and local contests. IT is quite rare that one would actually be used
for a world record. And in the world record case there would probably
have to be additional supporting evidence.

(The current world distance record is 3018km in a glider, done over
the mountains in south america in done this last December or January)


Paul


On 21 Feb 2003 17:06:42 -0800, Paul Rubin
<http://phr...@NOSPAM.invalid> wrote:

Replace null.org with

Gregory G Rose

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Feb 21, 2003, 8:34:07 PM2/21/03
to
In article <d1mc5vcptk55fuuff...@4ax.com>,

It seems to me (from reading this and other
responses) that you've asked the wrong question.
What you want to do is have the machine add
entries to a log, and then, when it's ready to
spit out the log, hash it and digitally sign the
hash. Only one PK operation, and that's at the
end of the day...

Greg.
--
Greg Rose INTERNET: g...@qualcomm.com
Qualcomm Australia VOICE: +61-2-9817 4188 FAX: +61-2-9817 5199
Level 3, 230 Victoria Road, http://people.qualcomm.com/ggr/
Gladesville NSW 2111 232B EC8F 44C6 C853 D68F E107 E6BF CD2F 1081 A37C

Zulfikar Ramzan

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Feb 21, 2003, 8:45:37 PM2/21/03
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Hi Paul,

Given that you have 256 *bytes* for storage but only require the
security of 512-bit RSA, why not just use RSA with a public exponent
amenable to faster signature computation (e.g. e = 3 or 17 or 65537)?
A faster possibility is the use of Rabin signatures (where a modular
squaring operation is performed). BTW, a 512-bit modulus is considered
very small by today's standards, so you really may want to think about
using something larger.

Yet another option is the use of an elliptic-curve based system such
as the elliptic curve analog of the digital signature algorithm
(google "elliptic curve digital signature" for a lot of links). Here
the key length is shorter than what is needed for traditional RSA,
Rabin, or DSA while seeming to offer comparable security (based on
what's currently known about the intractibility of solving various
problems related to elliptic curves). Companies like Certicom are
championing their use, especially for resource-constrained devices.

In all of these cases, there are a host of implementation issues to
consider (and a million places where it's possible to mess things up)
especially with respect to payload padding and pre-processing,
protocol assumptions, timing, and so on; one would need a lot of space
to expound upon all of these issues.

I would therefore strongly urge you to follow a specific standard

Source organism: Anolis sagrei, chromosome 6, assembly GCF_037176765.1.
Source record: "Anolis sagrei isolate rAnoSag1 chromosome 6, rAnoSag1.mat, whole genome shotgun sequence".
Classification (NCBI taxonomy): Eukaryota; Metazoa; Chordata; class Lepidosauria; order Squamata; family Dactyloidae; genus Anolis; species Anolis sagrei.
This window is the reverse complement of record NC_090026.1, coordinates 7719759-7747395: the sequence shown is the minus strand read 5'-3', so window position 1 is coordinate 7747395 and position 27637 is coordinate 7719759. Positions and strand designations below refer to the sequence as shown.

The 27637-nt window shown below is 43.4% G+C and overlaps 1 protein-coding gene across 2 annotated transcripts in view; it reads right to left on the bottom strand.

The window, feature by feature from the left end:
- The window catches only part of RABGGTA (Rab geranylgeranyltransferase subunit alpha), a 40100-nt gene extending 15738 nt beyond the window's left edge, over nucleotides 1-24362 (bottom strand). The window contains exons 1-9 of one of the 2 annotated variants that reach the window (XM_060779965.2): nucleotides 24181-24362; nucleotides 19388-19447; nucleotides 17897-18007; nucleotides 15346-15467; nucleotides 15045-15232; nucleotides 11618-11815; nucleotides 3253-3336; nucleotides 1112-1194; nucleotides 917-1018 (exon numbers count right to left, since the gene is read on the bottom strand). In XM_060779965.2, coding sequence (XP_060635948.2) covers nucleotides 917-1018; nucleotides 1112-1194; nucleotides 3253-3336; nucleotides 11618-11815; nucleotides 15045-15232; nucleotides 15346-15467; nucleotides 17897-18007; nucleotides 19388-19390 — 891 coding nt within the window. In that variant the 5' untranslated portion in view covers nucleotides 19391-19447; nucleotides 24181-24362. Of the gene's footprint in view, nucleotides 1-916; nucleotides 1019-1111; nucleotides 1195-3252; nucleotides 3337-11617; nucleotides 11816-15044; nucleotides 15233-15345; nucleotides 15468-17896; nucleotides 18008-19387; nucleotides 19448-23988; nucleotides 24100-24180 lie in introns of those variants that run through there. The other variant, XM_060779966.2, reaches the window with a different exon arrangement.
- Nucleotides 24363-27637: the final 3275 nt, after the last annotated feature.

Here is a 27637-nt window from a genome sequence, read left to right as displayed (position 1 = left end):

closely or leverage an implementation that has been vetted.

Hope this helps!

-- Zulfikar Ramzan

Paul <donts...@null.org> wrote in message news:<d1mc5vcptk55fuuff...@4ax.com>...

David Wagner

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Feb 21, 2003, 8:53:27 PM2/21/03
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Zulfikar Ramzan wrote:
>Given that you have 256 *bytes* for storage but only require the
>security of 512-bit RSA, why not just use RSA with a public exponent
>amenable to faster signature computation (e.g. e = 3 or 17 or 65537)?
>A faster possibility is the use of Rabin signatures (where a modular
>squaring operation is performed).

You've got it backwards. A smaller exponent -- or Rabin's method --
only speeds up verification, not signing, and the original poster asked
for signing to be cheap (verification was to be done on a Pentium).

El Gamal may be nice in that it allows a message-independent
pre-computation of a "blank check"; later, when you know what message
you want to sign, you can fill in the "blank check" with the details of
the message and thereby obtain a valid signature using just one or two
modular multiplications.

Paul

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Feb 21, 2003, 6:02:58 PM2/21/03
to
On 21 Feb 2003 17:34:07 -0800, g...@qualcomm.com (Gregory G Rose)
wrote:

>t seems to me (from reading this and other
>responses) that you've asked the wrong question.
>What you want to do is have the machine add
>entries to a log, and then, when it's ready to
>spit out the log, hash it and digitally sign the
>hash. Only one PK operation, and that's at the
>end of the day...

Yes that is true, I'd like to be able to do this on the same processor
that just ran for 18 hours on a single small battery.

I don't care if it takes 20 seconds to compute the RSA signature,
but the thought of developing the whole RSA system complete with
monty modular math etc on a very small very limited low power device